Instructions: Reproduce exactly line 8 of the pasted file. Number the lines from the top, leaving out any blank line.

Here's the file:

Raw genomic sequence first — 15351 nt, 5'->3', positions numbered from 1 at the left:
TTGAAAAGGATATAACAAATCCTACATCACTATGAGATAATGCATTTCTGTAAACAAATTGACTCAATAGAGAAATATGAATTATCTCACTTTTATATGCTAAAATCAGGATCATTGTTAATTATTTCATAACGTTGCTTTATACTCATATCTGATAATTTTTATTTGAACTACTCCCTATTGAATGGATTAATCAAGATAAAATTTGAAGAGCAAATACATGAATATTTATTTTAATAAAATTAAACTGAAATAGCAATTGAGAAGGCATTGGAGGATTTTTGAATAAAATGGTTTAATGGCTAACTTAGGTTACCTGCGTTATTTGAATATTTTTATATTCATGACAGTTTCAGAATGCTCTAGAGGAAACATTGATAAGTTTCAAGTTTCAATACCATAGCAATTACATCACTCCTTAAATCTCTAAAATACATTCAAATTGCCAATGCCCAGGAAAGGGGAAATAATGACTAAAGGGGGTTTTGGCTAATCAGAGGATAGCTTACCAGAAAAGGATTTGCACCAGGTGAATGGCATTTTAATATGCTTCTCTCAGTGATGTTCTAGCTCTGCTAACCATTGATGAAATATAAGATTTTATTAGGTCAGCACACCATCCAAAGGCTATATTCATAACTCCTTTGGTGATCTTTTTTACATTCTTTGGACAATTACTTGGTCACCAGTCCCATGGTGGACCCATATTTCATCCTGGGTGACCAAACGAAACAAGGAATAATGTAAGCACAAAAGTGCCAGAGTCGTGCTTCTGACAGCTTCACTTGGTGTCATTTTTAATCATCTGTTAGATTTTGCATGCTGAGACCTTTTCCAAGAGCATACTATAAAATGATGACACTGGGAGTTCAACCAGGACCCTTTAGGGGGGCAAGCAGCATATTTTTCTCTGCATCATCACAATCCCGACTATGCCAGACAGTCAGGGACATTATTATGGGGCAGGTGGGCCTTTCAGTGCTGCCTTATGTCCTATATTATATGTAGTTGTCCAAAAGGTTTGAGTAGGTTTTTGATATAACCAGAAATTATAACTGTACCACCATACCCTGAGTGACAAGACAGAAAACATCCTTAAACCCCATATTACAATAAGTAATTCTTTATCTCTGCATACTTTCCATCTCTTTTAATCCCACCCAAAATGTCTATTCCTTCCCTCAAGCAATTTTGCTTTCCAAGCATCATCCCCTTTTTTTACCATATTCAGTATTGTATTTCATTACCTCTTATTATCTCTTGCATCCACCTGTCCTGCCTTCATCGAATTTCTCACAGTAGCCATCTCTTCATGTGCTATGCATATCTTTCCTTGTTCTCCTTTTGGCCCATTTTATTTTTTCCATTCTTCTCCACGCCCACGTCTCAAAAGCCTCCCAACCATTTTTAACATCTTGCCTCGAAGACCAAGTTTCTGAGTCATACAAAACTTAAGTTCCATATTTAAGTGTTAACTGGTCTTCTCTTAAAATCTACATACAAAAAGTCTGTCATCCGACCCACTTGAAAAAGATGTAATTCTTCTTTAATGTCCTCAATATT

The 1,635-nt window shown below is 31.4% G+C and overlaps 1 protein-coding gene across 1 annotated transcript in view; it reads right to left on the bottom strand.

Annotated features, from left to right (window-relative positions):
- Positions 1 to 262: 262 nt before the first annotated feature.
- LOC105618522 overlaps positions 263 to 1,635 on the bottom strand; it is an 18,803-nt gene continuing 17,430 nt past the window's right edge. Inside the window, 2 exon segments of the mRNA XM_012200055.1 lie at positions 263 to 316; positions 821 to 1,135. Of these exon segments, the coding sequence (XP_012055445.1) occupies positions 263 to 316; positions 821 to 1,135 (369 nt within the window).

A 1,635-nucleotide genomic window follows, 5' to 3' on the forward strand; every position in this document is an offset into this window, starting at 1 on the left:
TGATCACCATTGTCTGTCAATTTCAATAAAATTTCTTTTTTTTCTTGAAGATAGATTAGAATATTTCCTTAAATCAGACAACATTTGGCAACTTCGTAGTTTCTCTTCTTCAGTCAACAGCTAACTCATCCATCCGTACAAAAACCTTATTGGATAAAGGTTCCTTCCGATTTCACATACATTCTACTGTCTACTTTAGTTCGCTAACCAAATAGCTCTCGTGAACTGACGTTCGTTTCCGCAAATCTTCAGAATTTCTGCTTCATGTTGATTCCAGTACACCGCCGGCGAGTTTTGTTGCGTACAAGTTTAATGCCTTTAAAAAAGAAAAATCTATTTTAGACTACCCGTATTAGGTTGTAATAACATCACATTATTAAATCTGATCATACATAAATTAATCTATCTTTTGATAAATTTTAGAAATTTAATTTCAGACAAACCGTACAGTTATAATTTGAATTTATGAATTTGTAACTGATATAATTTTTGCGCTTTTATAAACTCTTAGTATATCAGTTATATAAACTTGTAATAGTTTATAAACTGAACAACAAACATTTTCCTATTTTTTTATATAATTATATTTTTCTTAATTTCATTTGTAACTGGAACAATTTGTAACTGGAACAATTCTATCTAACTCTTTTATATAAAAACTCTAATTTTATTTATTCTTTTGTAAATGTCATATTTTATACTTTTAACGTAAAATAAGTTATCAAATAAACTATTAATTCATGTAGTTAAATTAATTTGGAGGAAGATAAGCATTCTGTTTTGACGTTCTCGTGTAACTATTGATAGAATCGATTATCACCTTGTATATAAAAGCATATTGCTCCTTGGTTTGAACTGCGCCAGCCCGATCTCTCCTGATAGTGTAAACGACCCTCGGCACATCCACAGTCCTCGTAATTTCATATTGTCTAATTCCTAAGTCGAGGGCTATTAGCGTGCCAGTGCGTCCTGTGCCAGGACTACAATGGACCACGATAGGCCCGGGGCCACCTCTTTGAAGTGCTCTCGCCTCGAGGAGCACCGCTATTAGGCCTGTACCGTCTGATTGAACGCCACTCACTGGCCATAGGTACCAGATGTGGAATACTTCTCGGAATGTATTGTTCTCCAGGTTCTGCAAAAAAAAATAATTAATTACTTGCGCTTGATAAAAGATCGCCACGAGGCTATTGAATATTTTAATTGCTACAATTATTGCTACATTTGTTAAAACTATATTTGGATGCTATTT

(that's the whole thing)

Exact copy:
TGATCACCATTGTCTGTCAATTTCAATAAAATTTCTTTTTTTTCTTGAAGATAGATTAGAATATTTCCTTAAATCAGACAACATTTGGCAACTTCGTAGTTTCTCTTCTTCAGTCAACAGCTAACTCATCCATCCGTACAAAAACCTTATTGGATAAAGGTTCCTTCCGATTTCACATACATTCTACTGTCTACTTTAGTTCGCTAACCAAATAGCTCTCGTGAACTGACGTTCGTTTCCGCAAATCTTCAGAATTTCTGCTTCATGTTGATTCCAGTACACCGCCGGCGAGTTTTGTTGCGTACAAGTTTAATGCCTTTAAAAAAGAAAAATCTATTTTAGACTACCCGTATTAGGTTGTAATAACATCACATTATTAAATCTGATCATACATAAATTAATCTATCTTTTGATAAATTTTAGAAATTTAATTTCAGACAAACCGTACAGTTATAATTTGAATTTATGAATTTGTAACTGATATAATTTTTGCGCTTTTATAAACTCTTAGTATATCAGTTATATAAACTTGTAATAGTTTATAAACTGAACAACAAACATTTTCCTATTTTTTTATATAATTATATTTTTCTTAATTTCATTTGTAACTGGAACAATTTGTAACTGGAACAATTCTATCTAACTCTTTTATATAAAAACTCTAATTTTATTTATTCTTTTGTAAATGTCATATTTTATACTTTTAACGTAAAATAAGTTATCAAATAAACTATTAATTCATGTAGTTAAATTAATTTGGAGGAAGATAAGCATTCTGTTTTGACGTTCTCGTGTAACTATTGATAGAATCGATTATCACCTTGTATATAAAAGCATATTGCTCCTTGGTTTGAACTGCGCCAGCCCGATCTCTCCTGATAGTGTAAACGACCCTCGGCACATCCACAGTCCTCGTAATTTCATATTGTCTAATTCCTAAGTCGAGGGCTATTAGCGTGCCAGTGCGTCCTGTGCCAGGACTACAATGGACCACGATAGGCCCGGGGCCACCTCTTTGAAGTGCTCTCGCCTCGAGGAGCACCGCTATTAGGCCTGTACCGTCTGATTGAACGCCACTCACTGGCCATAGGTACCAGATGTGGAATACTTCTCGGAATGTATTGTTCTCCAGGTTCTGCAAAAAAAAATAATTAATTACTTGCGCTTGATAAAAGATCGCCACGAGGCTATTGAATATTTTAATTGCTACAATTATTGCTACATTTGTTAAAACTATATTTGGATGCTATTT